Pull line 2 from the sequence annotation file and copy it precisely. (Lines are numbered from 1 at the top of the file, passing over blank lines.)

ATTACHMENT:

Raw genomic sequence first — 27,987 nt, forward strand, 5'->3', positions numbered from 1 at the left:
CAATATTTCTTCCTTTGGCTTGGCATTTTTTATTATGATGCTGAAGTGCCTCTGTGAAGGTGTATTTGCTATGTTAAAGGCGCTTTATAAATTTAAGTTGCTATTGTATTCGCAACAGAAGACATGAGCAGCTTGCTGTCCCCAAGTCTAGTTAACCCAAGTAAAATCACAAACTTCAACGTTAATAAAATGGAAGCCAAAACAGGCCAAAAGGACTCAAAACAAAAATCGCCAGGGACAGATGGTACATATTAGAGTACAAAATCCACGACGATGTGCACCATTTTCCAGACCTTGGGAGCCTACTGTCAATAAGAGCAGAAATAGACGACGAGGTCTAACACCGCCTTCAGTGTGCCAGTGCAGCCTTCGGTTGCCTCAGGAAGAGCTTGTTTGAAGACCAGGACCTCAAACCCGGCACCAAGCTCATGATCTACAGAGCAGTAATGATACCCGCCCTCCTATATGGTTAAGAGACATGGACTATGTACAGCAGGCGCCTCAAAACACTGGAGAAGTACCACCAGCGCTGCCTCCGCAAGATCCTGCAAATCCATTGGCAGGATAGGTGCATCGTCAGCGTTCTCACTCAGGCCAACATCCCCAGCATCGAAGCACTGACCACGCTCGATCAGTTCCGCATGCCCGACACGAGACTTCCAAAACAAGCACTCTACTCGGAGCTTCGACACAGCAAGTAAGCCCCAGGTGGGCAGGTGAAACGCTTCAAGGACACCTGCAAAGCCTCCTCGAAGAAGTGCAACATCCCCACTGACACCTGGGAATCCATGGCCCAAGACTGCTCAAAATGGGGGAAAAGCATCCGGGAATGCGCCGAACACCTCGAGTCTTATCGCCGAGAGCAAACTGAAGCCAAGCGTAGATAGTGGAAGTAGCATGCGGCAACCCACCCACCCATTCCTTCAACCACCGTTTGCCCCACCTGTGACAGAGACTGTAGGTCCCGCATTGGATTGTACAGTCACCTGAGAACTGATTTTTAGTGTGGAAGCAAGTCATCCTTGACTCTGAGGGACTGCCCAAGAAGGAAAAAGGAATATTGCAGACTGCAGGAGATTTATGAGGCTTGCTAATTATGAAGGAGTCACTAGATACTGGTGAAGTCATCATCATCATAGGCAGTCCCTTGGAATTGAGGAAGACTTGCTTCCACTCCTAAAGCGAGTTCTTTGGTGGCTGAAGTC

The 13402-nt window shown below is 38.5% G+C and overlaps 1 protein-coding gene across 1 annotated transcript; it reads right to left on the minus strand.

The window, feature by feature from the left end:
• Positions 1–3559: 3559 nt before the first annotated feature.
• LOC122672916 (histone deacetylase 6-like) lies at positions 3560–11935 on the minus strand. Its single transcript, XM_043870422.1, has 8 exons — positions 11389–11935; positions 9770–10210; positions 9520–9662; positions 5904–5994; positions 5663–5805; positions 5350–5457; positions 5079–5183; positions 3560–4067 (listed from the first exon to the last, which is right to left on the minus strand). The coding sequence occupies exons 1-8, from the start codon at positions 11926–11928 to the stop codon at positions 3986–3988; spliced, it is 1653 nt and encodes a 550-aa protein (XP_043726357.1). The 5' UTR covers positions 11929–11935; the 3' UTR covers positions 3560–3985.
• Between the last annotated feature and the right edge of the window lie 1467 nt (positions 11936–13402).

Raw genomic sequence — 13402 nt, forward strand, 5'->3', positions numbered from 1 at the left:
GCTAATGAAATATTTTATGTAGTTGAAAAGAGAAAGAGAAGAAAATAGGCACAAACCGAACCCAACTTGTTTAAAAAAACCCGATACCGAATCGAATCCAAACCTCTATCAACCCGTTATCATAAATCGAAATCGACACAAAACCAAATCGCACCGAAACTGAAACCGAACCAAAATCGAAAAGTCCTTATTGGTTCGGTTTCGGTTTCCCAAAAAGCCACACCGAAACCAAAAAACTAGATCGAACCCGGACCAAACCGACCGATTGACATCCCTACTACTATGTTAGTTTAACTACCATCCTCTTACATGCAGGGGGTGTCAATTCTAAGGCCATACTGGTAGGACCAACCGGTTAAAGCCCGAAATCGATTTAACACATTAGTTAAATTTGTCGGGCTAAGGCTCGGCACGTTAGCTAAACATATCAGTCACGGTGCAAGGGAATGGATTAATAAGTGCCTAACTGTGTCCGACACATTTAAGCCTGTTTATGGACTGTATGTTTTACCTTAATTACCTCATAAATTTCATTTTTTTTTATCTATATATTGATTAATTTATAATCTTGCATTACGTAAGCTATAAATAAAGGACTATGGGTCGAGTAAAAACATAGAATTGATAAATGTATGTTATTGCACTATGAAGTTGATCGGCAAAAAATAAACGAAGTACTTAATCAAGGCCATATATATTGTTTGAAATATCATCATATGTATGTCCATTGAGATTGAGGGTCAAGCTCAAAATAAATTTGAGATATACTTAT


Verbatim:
CAATATTTCTTCCTTTGGCTTGGCATTTTTTATTATGATGCTGAAGTGCCTCTGTGAAGGTGTATTTGCTATGTTAAAGGCGCTTTATAAATTTAAGTTGCTATTGTATTCGCAACAGAAGACATGAGCAGCTTGCTGTCCCCAAGTCTAGTTAACCCAAGTAAAATCACAAACTTCAACGTTAATAAAATGGAAGCCAAAACAGGCCAAAAGGACTCAAAACAAAAATCGCCAGGGACAGATGGTACATATTAGAGTACAAAATCCACGACGATGTGCACCATTTTCCAGACCTTGGGAGCCTACTGTCAATAAGAGCAGAAATAGACGACGAGGTCTAACACCGCCTTCAGTGTGCCAGTGCAGCCTTCGGTTGCCTCAGGAAGAGCTTGTTTGAAGACCAGGACCTCAAACCCGGCACCAAGCTCATGATCTACAGAGCAGTAATGATACCCGCCCTCCTATATGGTTAAGAGACATGGACTATGTACAGCAGGCGCCTCAAAACACTGGAGAAGTACCACCAGCGCTGCCTCCGCAAGATCCTGCAAATCCATTGGCAGGATAGGTGCATCGTCAGCGTTCTCACTCAGGCCAACATCCCCAGCATCGAAGCACTGACCACGCTCGATCAGTTCCGCATGCCCGACACGAGACTTCCAAAACAAGCACTCTACTCGGAGCTTCGACACAGCAAGTAAGCCCCAGGTGGGCAGGTGAAACGCTTCAAGGACACCTGCAAAGCCTCCTCGAAGAAGTGCAACATCCCCACTGACACCTGGGAATCCATGGCCCAAGACTGCTCAAAATGGGGGAAAAGCATCCGGGAATGCGCCGAACACCTCGAGTCTTATCGCCGAGAGCAAACTGAAGCCAAGCGTAGATAGTGGAAGTAGCATGCGGCAACCCACCCACCCATTCCTTCAACCACCGTTTGCCCCACCTGTGACAGAGACTGTAGGTCCCGCATTGGATTGTACAGTCACCTGAGAACTGATTTTTAGTGTGGAAGCAAGTCATCCTTGACTCTGAGGGACTGCCCAAGAAGGAAAAAGGAATATTGCAGACTGCAGGAGATTTATGAGGCTTGCTAATTATGAAGGAGTCACTAGATACTGGTGAAGTCATCATCATCATAGGCAGTCCCTTGGAATTGAGGAAGACTTGCTTCCACTCCTAAAGCGAGTTCTTTGGTGGCTGAAGTC